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Issuers Must Disclose ‘Extraordinary’ Cybersecurity Incidents

Issuers Must Disclose ‘Extraordinary’ Cybersecurity Incidents

The SEC continues to assess its recent cybersecurity breach as issuers closely monitor the agency to determine its next steps –  including the herculean task of hoisting a defensive wall in the face of the growing concerns and risks tied to escalating incidents of cybercrime that impact both the investing market and the boardroom.

The SEC recently came forward with a statement disclosing personal information was part of the EDGAR breach. “The names, dates of birth and Social Security numbers of two individuals were exposed,” SEC Chairman Jay Clayton said in a statement.

While no one is looking to the SEC to put an end to cybersecurity breaches altogether, the exponentially increasing likelihood of a breach increases the likelihood of more stringent disclosure requirements. What are possible steps that the SEC could undertake in efforts to bring greater transparency around cybersecurity reporting?

The SEC could deem cybersecurity events as an extraordinary event. Currently, Form 8-K is the workhorse for reporting on extraordinary events within a heightened timeframe. It could also be argued that a significant cyberbreach is already required to be included under Item 8.01 of Form 8-K. This field stipulates that a company should “voluntarily disclose any information that is not otherwise required to be reported but which it believes its securityholders would find important.”

If the SEC were to amend Regulation 8-K to introduce a new reporting item for cybersecurity, it could tackle what is likely the most vexing issue – the actual timeframe around when an issuer reports on a material event linked to cybersecurity.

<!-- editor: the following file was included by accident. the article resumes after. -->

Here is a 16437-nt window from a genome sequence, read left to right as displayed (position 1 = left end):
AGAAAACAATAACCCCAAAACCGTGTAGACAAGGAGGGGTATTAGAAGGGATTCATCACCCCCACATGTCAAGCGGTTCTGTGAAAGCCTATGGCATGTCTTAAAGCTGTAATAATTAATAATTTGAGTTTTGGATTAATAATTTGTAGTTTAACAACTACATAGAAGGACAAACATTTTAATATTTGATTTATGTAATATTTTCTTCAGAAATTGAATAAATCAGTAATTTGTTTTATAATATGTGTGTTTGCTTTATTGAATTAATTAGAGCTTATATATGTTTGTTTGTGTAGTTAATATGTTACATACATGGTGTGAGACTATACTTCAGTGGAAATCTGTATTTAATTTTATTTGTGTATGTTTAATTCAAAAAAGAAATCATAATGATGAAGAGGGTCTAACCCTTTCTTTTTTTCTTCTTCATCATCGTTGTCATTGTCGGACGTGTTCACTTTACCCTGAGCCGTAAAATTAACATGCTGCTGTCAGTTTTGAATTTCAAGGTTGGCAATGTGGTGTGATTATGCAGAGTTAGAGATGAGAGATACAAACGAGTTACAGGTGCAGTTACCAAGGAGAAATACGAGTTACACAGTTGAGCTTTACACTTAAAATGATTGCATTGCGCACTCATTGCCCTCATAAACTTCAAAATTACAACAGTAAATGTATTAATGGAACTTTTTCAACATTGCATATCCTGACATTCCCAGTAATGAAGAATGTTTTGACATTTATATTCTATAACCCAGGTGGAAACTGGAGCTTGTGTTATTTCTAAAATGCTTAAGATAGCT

While more in-depth reporting and assessment would follow in 10-Q and 10-K reports, investors would have far more timely insight into a cyberbreach occurrence if Form 8-K were used in connection to the existing cybersecurity challenges.

Over the past few years, the SEC has stayed close (but not too close) to the topic of cybersecurity. The SEC issued fairly comprehensive interpretive guidance back in October 2011, six years ago. In that time, we’ve seen damaging, widespread cybersecurity breaches with no end in sight.

Recent events not only highlight the ongoing concerns over how long it takes issuers to report on breaches but also showcases the near- and long-term negative impact the event has on stock performance and investor returns. One recent Deloitte study shows that a severe breach can cause an average decline of 1.8% of companies’ stock prices on a permanent basis.

The undeniable trend of sliding share prices post-breach strengthens the position that this can be viewed as an extraordinary event that justifies timely reporting. While the road to implementing safeguards around cybersecurity initiatives will be long fraught with new questions and challenges, a first step for the SEC could be around developing a more heightened sense of transparency and timing to assuage the growing concerns of investors and the general market alike.

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